Foundling is a project by artist Megan Rye that features 100 portraits of children who were adopted by American parents from countries in Asia, Africa, Eastern Europe, and Central and South America. Rye herself was adopted from South Korea and lives and works in Minneapolis.
Rye defines a foundling as a person who is “twice born, once at abandonment and again at reclamation.” The paintings included in this exhibition are based on the referral photos used by international adoption agencies to introduce children to parents in America. For Rye, the project pays homage both to the families who adopted children and who surrendered children for adoption. Painted on shopping bags from Target, a nationwide retail chain that originated in Minnesota, the portraits raise questions about the monetary and social costs associated with adoption. Visitors can read stories about the adopted children pictured in Foundling in the book located in the gallery and on our free app.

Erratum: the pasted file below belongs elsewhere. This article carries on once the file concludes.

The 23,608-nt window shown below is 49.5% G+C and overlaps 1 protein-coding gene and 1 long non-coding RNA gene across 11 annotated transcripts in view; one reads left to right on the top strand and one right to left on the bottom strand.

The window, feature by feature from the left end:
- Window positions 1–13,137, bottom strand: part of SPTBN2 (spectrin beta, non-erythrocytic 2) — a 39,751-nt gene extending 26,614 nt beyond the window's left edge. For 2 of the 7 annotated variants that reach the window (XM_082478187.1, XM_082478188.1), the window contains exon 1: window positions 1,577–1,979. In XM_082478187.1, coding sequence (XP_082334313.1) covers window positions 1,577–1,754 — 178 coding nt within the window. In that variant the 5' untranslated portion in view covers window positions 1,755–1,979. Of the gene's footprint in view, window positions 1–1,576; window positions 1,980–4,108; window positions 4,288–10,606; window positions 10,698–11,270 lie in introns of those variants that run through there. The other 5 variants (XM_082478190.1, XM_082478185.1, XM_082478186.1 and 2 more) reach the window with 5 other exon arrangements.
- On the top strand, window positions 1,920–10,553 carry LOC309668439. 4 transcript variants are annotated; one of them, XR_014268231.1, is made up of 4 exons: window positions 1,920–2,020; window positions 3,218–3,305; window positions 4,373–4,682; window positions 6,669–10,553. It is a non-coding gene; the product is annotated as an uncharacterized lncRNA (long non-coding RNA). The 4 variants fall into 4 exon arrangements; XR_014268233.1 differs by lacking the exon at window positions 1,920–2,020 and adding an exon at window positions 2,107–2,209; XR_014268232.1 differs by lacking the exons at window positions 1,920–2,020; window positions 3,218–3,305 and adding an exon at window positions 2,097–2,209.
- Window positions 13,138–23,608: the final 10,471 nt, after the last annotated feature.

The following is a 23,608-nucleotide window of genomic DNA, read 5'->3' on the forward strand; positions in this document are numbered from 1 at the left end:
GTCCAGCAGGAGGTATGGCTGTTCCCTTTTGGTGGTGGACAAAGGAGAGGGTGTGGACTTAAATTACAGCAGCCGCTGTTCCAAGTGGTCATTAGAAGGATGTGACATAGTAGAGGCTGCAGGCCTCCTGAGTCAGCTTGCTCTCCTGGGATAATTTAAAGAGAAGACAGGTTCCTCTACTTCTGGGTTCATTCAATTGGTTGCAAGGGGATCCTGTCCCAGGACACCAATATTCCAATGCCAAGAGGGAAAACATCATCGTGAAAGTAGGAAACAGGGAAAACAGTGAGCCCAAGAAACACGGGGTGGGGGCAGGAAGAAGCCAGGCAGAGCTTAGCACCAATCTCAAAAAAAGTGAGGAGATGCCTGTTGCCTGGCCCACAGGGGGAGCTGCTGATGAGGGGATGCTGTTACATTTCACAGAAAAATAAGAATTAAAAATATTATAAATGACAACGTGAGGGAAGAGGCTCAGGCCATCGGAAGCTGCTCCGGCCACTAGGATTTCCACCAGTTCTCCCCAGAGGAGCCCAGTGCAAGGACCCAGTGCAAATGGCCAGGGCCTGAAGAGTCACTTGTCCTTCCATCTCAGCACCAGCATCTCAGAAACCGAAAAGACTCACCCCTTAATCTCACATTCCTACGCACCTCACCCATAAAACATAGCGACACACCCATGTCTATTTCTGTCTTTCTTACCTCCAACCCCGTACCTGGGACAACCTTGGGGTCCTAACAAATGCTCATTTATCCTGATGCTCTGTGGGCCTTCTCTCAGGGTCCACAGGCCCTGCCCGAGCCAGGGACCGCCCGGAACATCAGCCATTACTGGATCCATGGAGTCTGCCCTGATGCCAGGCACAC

As of 2017, the Adoptee Rights Campaign estimated 35,000 adult adoptees from overseas may lack United States citizenship, which was not granted automatically through the adoption process before 2000. Some of these adoptees have been deported to their birth countries. Rye’s installation raises awareness of immigrants’ civil rights and offers support for the adoption community in the United States. This exhibition also includes select artworks from the Spencer's collection that document or comment on immigration history from different perspectives.
This exhibition is supported by KU Student Senate and the Linda Inman Bailey Exhibitions Fund.